Q: What are the steps organizations need to take to ensure their employees feel confident and prepared to get their systems back up and running in a disaster and IT teams are unreachable?
A: Training is key. At Flexential we take a proactive approach when it comes to disaster recovery. It’s crucial to prepare your environment for any situation before it happens. COVID highlighted how many organizations did not prepare for a crisis, but this is just one example of disruption. Many types of disasters can happen in the future, including other scenarios where businesses will need to send their workforce home.
The first step is building the plan and bringing in a Professional Services team for support, which will allow a business to understand where they need improvements across the organization to develop and implement a comprehensive, safe DR plan. That Professional Services team should have experience and expertise working with businesses of all sizes, industries and verticals. Start small and tackle each task one by one, prioritizing the most critical first, to expand the DR environment. Tabletop exercises are a good way to present different scenarios that could happen to the collective organization.
It’s also important to focus on your DR budget. Aligning business with IT will extend DR investments by highlighting the potential IT and business impacts if a disaster strikes.
Q: Where does the cloud come in? How can cloud-based platforms help to ensure that collaborative projects remain accessible and protected in this instance?
A: The digital shift is here to stay, and is changing the way we operate – there’s no going back. All organizations should have some type of cloud strategy as it offers the flexibility and scalability necessary for delivering access in any location. However, it’s important to also understand the vulnerabilities within cloud environments and ensure collaborative projects remain protected.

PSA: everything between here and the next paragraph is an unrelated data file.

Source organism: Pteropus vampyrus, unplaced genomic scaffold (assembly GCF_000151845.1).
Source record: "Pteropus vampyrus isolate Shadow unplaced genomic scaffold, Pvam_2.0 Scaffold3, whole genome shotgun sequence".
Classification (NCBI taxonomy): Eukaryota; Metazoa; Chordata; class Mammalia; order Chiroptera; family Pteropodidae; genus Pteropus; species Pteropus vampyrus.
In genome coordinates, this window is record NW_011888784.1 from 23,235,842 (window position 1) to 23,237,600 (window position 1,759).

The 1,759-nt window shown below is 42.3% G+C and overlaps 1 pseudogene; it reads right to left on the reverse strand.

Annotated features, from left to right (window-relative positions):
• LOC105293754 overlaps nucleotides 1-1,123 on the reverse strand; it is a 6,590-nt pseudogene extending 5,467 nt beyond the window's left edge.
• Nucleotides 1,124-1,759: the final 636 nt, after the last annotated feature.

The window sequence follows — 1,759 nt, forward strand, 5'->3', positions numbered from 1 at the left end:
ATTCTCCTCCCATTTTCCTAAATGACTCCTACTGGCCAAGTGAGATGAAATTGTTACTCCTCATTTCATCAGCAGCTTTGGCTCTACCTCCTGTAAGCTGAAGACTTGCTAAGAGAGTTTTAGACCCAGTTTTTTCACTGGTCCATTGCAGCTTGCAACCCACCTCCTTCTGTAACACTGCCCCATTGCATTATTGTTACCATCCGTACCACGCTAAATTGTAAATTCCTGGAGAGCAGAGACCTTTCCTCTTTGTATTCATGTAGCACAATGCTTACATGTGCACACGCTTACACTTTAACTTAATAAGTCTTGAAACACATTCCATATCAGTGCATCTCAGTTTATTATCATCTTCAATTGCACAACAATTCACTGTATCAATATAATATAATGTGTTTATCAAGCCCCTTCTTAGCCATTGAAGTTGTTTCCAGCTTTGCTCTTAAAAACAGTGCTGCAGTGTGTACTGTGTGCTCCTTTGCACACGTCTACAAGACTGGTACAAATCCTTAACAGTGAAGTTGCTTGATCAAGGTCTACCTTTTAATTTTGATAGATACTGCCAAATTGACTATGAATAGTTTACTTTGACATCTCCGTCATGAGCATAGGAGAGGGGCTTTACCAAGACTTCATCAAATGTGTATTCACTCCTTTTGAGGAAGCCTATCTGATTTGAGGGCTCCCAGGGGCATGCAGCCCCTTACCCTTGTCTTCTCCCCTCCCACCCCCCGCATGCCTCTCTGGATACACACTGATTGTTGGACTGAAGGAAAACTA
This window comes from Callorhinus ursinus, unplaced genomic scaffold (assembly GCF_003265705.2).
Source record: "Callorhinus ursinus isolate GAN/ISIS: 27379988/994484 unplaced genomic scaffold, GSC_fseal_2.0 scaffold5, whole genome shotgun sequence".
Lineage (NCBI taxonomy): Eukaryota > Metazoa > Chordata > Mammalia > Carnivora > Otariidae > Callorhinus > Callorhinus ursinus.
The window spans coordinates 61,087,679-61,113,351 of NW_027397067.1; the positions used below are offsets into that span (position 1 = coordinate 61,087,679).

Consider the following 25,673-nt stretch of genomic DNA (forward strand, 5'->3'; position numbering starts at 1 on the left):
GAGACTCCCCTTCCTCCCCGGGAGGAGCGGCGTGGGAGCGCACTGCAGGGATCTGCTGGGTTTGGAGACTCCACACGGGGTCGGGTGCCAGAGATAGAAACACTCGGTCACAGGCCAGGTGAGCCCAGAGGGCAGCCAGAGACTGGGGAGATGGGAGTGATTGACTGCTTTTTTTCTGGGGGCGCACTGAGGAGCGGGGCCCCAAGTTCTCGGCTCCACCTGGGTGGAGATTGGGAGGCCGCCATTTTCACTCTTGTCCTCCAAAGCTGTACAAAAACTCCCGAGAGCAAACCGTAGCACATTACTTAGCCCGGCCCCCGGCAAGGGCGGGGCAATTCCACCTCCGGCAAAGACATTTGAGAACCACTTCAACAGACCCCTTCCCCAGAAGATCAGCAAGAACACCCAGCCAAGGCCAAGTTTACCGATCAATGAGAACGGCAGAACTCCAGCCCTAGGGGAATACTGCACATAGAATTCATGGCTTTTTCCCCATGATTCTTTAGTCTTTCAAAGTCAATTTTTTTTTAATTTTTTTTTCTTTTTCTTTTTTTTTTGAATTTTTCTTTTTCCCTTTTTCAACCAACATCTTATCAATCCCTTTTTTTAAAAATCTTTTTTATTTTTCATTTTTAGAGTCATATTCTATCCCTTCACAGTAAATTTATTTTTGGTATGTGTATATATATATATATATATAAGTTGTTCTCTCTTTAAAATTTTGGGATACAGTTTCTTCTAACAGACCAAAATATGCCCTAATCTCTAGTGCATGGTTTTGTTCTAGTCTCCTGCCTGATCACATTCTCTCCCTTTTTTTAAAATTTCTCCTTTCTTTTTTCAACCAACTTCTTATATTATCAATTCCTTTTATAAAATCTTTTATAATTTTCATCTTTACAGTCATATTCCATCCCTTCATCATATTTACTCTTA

Q: Why is network encryption so important for disaster recovery planning in 2020, as employees work on different WiFi networks? What steps can IT teams take to avoid employees risking data over shared networks in the event of a disaster?
A: Network encryption is always important, but it is even more vital with everyone working from home this year. With increased work from home, employees may start from their personal devices, use their home network, and not always use the VPN. These instances open vulnerabilities within a remote workforce. This year alone has seen a surge in ransomware and cyberattacks so it’s important to prepare. If a cyberattacker hits your organization and steals data, they can’t do anything with it if it is encrypted.
IT teams should educate users to keep their environment protected, include updating passwords regularly, backing up data, and ensuring a secure router. It’s also important to educate employees about phishing emails and inform them about the risks of accessing public networks. IT teams should also have a breach response plan in place and be sure to centralize antivirus firewalls.
Everyone should be working together to map the applications by criticality, build the plan, implement and test regularly, then pass along learnings to the team to continue the improvement process.